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MTA BUDGET MESS
Board approves doomsday service cuts

Queens mass transit riders – and even some drivers – may be getting some coal in their stocking this Christmas, courtesy of Metropolitan Transportation Authority (MTA).

On Wednesday, December 16, The MTA Board voted to approve a 2010 budget, which is going to be full of service reductions – the worst of which will be the elimination of the W and Z subway lines and charging students for MetroCards.

Additional cuts include the removal of the Rockaway/Broad Channel residents’ rebate program, which allows free passage on the Cross Bay Bridge for local residents, and dozens of local bus lines would see reduced or eliminated service during overnights and on weekends.

The MTA says $383 billion in last-minute, cost-cutting measures comes primarily as a result of $143 million in state funding cuts, $100 million in lower than expected payroll taxes and $91 million in failing to reach arbitration with the Transit Workers Union.

“To present a balanced budget despite losing hundreds of millions of dollars in state funding over the past two weeks requires measures that are painful to the MTA, our employees and our customers,” said MTA chief financial officer Gary J. Dellaverson.

If the MTA passes the budget, the proposed elimination and service reductions on bus and subway lines would go into effect in July of 2010.

One part of the plan that is receiving significant scrutiny from elected officials and members of the public includes charging students for half-price MetroCards in 2010 and full-fare cards in 2011 – compared to the free cards they receive now.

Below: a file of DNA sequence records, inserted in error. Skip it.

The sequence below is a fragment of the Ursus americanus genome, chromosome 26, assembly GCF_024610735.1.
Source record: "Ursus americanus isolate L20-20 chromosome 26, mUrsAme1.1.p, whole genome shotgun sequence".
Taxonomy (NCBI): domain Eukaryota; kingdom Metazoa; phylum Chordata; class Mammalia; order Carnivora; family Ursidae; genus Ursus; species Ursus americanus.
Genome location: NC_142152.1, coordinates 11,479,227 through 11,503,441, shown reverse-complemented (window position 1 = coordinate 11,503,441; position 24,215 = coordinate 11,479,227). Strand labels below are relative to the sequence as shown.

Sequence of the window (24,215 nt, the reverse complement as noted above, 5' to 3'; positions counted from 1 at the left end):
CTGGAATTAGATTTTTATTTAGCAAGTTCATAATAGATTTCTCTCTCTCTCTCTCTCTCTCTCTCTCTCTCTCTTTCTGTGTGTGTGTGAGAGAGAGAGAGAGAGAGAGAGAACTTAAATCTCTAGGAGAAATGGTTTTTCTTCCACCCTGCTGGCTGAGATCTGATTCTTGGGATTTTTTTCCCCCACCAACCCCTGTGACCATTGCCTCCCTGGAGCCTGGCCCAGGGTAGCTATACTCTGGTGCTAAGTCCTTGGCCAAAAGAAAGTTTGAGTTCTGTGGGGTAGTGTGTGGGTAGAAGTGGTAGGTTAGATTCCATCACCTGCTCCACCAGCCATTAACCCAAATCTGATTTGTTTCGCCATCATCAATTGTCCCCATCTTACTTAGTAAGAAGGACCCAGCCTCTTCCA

“I would urge them in fairness to take another look at their plan and see if there’s another way they can work it out,” Governor David A. Paterson said on Tuesday, December 15. “I just think the last thing they want to do is to charge the children for the MetroCards to go to school.”

Others in western Queens are concerned about the elimination of the W train.

“The W train serves a neighborhood which is increasing ridership almost daily, while using an antiquated elevated train line as its one route in and out,” said City Councilmember Peter Vallone Jr. “We need more trains and better service, not the complete elimination of a line.”

While most of the riders who would be affected by the shutdown of the W train are Astoria residents, other commuters who live in other Queens neighborhoods would also be impacted.

“Any elimination is bad,” said Henry Riedner, who transfers from the No. 7 to the W train at Queens Plaza during his weekly trip to Soho for his computer lessons. Anything can be done better, but they do all right. They could certainly be doing better; it’s not a perfect situation.”

Maria A. Thomson, Executive Director of the Woodhaven Business Improvement District (BID), said the businesses in her area would be particularly affected by the elimination of the Q56 bus, which runs along Jamaica Avenue, and Z line.

“We need that [bus] for stores along the avenue,” Thomson said. “How are people going to get there to shop?”

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